Staff Publications

Staff Publications

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    'Staff publications' is the digital repository of Wageningen University & Research

    'Staff publications' contains references to publications authored by Wageningen University staff from 1976 onward.

    Publications authored by the staff of the Research Institutes are available from 1995 onwards.

    Full text documents are added when available. The database is updated daily and currently holds about 240,000 items, of which 72,000 in open access.

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Record number 550532
Title The possible side-effect of two different drinking water additives on control of the poultry red mite : The effect of suppleting the products Alphamites DW and Hensupp+ on the Dermanyssus gallinae adult’s ability to produce eggs and the ability of nymphs of Dermanyssus gallinae to moult
Author(s) Mul, M.F.; Binnendijk, G.P.; Riel, J.W. van; Wikselaar, G.P. van
Source Wageningen : Wageningen Livestock Research (Wageningen Livestock Research report 1098) - 18
Department(s) Livestock & Environment
Animal Nutrition
Animal Health & Welfare
Publication type Research report
Publication year 2019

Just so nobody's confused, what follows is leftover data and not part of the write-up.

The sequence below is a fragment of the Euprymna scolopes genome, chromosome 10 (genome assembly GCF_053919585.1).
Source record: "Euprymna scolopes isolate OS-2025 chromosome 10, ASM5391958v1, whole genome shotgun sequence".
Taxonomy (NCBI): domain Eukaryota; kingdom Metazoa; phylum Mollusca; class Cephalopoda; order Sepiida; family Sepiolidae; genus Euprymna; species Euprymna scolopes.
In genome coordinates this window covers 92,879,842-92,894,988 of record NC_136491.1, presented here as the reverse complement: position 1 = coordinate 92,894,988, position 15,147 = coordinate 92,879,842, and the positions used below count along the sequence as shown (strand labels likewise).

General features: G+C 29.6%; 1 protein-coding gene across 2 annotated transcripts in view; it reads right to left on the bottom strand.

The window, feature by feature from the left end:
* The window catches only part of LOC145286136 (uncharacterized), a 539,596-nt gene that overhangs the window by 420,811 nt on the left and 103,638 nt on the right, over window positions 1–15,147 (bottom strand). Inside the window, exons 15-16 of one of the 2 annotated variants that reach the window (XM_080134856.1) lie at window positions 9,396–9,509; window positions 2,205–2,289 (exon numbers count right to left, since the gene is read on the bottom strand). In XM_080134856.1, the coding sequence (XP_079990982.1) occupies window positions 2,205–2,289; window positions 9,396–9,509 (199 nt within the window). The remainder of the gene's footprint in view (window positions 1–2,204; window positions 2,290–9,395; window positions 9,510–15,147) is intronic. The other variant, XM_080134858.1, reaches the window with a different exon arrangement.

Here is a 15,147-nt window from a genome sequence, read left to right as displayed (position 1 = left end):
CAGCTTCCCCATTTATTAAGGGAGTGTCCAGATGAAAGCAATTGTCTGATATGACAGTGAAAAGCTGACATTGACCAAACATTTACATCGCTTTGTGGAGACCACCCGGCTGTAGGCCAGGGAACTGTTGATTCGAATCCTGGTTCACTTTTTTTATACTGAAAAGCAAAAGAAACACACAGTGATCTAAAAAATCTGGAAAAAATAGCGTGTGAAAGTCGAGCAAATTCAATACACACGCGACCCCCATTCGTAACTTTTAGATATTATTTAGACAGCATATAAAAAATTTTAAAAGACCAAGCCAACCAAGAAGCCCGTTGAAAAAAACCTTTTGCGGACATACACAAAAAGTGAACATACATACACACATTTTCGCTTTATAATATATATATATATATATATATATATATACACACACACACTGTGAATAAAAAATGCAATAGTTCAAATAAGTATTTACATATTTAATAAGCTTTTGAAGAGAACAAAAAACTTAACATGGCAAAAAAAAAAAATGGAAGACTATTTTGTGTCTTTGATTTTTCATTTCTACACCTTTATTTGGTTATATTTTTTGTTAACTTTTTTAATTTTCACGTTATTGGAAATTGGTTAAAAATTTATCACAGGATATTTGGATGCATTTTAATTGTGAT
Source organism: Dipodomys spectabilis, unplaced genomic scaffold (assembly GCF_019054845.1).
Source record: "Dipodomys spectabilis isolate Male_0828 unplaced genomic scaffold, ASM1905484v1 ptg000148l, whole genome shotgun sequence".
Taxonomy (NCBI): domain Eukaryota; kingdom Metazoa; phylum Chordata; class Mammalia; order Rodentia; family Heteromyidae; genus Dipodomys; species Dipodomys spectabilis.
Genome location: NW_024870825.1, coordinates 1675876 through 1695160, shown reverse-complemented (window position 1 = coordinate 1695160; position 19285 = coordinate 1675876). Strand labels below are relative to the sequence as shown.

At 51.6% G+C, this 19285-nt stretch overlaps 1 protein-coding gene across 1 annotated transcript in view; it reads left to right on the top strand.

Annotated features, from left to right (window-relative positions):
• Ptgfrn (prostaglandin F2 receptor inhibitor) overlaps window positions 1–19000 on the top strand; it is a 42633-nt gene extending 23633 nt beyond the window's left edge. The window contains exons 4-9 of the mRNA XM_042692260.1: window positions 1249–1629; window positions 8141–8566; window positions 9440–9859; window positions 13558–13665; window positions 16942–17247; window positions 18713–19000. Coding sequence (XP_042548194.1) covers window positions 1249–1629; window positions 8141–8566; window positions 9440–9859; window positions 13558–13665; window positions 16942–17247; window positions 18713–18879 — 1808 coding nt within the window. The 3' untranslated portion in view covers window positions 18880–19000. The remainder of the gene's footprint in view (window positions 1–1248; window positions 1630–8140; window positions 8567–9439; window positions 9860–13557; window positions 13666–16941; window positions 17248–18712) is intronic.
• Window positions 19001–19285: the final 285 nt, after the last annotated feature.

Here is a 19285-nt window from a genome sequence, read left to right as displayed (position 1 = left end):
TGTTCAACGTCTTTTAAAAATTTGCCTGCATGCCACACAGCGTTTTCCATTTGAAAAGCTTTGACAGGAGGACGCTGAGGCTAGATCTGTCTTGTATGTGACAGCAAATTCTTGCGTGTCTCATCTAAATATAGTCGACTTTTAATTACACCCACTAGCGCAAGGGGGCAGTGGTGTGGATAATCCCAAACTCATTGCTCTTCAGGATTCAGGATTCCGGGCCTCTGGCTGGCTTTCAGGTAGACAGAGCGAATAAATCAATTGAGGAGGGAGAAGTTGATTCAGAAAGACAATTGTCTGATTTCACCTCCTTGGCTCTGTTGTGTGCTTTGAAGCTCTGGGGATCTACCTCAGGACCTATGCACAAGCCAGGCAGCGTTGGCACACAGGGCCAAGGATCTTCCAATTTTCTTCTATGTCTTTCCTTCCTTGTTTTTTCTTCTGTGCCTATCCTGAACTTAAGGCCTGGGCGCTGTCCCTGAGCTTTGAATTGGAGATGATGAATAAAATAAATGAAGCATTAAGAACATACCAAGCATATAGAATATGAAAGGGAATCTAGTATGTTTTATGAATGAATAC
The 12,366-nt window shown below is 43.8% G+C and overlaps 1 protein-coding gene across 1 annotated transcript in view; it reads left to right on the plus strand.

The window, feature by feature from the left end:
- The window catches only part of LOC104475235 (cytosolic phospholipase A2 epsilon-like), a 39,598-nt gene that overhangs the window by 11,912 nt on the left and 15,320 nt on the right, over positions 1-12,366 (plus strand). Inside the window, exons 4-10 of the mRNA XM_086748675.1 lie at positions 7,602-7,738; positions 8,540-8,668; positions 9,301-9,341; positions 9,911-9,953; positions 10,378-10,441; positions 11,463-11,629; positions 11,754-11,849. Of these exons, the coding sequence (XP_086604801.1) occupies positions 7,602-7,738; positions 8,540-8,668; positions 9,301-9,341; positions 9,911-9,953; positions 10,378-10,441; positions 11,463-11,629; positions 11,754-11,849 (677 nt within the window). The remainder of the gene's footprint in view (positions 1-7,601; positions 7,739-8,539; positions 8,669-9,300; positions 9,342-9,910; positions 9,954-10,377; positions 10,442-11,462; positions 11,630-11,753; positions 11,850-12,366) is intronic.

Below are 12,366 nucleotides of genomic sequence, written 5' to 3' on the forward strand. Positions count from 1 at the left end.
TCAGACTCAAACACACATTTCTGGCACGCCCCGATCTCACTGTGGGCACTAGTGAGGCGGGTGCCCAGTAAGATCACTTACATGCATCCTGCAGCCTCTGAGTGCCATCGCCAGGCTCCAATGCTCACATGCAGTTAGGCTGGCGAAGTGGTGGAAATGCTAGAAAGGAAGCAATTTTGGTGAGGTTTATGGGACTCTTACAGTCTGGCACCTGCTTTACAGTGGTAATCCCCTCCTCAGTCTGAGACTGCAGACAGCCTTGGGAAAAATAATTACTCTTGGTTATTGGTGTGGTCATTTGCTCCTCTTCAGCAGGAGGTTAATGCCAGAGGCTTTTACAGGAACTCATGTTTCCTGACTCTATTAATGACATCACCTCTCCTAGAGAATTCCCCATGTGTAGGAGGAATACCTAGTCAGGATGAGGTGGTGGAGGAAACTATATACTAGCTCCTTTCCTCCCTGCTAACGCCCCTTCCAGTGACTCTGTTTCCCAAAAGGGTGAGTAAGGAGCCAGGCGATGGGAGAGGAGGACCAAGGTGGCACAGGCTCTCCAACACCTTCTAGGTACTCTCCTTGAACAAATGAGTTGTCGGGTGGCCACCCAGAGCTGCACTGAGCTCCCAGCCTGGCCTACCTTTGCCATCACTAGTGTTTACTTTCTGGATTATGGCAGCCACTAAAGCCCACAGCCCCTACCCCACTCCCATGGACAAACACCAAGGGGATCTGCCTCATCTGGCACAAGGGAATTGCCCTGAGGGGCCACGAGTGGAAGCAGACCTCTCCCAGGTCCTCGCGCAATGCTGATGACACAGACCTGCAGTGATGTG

Abstract In laying hen facilities drinking water additives are used to support the hens natural resistance. It seems that these productshave a side-effect on the life cycle of the ecto-parasitic miteDermanyssus gallinae; either because mites do not approach the laying hens by the products repellent effects or by making the blood indigestible for the poultry red mite. Whether these products do need a registration as veterinary medicine or as biocide was not the subject of this study. The aim ofthis studywas to test the effect ofHensupp+ and Alphamites DWon D. gallinaefemale adults’ability to lay eggs and on the D. gallinaenymphs’ability to moult. Here we measuredindirect the effect of the products onthe lifecycle of D. gallinae. D. gallinaemites were collected at 3 commercial farms using Alphamites DW and at 4 commercialfarms using Hensupp+. Mites were also collected at a commercial control farm where no water additives were used, but only a silica product to control D. gallinae. Recently engorged female adults and nymphs were individually placed in 96 well plates enabling to determine mite egg production or moulting. No significant differences were found in the percentage of adult mites producing eggs or the percentage of moulting nymphs of the collected mites from the farms with drinking water additives, compared to the mites from the control farm. A trend however was seen for a lower percentage of moulting nymphs from farms which supplyAlphamites DW compared to the percentage of moultingnymphs from the control farm.This observational studywas carried out at seven commercial farms of which it can be expected that they carried outthe advised treatment protocol, but of which we are not sure. Neither do we know if there werefactors present (such as health status of the flock and water and feed quality)which could have influenced the test results. In this test, we determined a small part of the possible effects of the two drinking water additives on red mites and therefore we are not able to draw conclusions about the total effect of the two water additives on the poultry red mite.
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